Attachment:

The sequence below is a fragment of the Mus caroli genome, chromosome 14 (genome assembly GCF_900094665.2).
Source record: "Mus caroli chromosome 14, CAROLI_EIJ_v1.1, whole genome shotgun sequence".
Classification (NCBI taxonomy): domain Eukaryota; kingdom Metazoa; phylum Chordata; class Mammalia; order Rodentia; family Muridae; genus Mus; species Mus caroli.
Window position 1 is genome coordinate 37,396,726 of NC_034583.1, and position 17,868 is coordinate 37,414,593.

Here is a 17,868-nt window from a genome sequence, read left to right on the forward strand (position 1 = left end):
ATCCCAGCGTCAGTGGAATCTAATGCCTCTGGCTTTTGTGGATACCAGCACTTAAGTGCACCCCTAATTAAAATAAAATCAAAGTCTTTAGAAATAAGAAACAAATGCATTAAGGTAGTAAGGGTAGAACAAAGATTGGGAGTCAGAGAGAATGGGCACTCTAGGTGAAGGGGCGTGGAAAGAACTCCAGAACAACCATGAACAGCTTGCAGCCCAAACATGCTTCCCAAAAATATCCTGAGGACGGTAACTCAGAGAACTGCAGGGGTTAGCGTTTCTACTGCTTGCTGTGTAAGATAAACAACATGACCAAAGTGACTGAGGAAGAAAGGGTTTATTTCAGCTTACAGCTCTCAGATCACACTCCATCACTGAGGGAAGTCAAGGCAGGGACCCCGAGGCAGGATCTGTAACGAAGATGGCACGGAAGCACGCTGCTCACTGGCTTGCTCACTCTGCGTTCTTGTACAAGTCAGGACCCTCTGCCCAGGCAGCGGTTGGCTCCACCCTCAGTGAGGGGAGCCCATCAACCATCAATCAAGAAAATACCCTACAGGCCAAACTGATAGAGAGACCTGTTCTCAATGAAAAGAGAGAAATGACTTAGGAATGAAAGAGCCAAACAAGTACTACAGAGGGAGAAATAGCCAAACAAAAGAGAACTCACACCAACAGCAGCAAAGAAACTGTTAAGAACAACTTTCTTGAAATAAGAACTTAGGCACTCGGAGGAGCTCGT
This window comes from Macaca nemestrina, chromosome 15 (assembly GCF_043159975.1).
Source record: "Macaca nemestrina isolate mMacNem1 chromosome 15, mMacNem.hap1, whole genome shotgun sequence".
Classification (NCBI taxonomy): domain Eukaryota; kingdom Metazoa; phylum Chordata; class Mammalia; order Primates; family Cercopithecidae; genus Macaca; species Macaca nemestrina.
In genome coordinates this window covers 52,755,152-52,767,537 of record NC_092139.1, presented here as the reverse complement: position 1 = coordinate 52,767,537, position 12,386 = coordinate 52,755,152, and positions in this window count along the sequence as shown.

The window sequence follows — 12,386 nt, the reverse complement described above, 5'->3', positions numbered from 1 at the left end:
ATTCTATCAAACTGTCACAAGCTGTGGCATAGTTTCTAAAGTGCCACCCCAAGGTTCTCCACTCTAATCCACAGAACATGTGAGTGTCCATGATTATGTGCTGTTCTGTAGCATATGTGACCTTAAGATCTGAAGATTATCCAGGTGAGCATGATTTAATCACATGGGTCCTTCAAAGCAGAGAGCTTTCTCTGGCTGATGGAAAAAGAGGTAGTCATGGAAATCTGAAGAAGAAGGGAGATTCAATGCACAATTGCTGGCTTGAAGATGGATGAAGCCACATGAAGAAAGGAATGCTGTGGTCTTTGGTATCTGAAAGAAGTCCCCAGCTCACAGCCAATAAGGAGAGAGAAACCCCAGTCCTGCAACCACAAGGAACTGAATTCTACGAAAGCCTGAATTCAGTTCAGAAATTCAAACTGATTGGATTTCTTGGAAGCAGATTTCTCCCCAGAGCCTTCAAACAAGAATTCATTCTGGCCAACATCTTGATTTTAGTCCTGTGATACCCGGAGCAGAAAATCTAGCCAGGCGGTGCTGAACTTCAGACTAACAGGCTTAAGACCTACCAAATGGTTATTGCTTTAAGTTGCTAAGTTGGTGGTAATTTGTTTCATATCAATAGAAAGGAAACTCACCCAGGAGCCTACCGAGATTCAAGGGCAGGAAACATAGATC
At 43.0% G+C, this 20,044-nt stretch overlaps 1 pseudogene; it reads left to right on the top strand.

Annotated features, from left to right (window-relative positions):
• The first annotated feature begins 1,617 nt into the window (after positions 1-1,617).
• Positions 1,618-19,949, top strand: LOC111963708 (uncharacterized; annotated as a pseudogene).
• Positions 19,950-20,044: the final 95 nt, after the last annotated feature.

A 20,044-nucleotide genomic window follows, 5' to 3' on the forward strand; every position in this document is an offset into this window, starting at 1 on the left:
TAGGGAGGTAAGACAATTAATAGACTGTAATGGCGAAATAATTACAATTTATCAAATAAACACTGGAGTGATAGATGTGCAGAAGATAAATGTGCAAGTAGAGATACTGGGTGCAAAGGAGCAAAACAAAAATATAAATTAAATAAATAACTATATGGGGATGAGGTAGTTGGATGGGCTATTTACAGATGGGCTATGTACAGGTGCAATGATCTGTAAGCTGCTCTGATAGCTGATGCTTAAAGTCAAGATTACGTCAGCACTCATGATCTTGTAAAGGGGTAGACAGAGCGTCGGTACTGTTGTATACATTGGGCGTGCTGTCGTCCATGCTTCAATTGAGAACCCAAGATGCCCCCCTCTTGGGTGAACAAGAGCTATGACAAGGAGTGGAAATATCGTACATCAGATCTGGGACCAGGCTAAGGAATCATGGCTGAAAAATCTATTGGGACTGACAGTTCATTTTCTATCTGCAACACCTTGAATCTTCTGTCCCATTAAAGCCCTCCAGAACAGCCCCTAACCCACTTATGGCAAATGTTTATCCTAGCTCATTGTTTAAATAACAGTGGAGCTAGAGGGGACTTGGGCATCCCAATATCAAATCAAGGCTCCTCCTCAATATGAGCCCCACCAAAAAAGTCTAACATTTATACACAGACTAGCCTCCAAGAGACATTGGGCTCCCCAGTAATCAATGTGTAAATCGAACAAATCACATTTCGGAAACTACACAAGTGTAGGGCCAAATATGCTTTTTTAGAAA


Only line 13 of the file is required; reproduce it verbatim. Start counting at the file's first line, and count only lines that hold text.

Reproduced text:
At 43.0% G+C, this 20,044-nt stretch overlaps 1 pseudogene; it reads left to right on the top strand.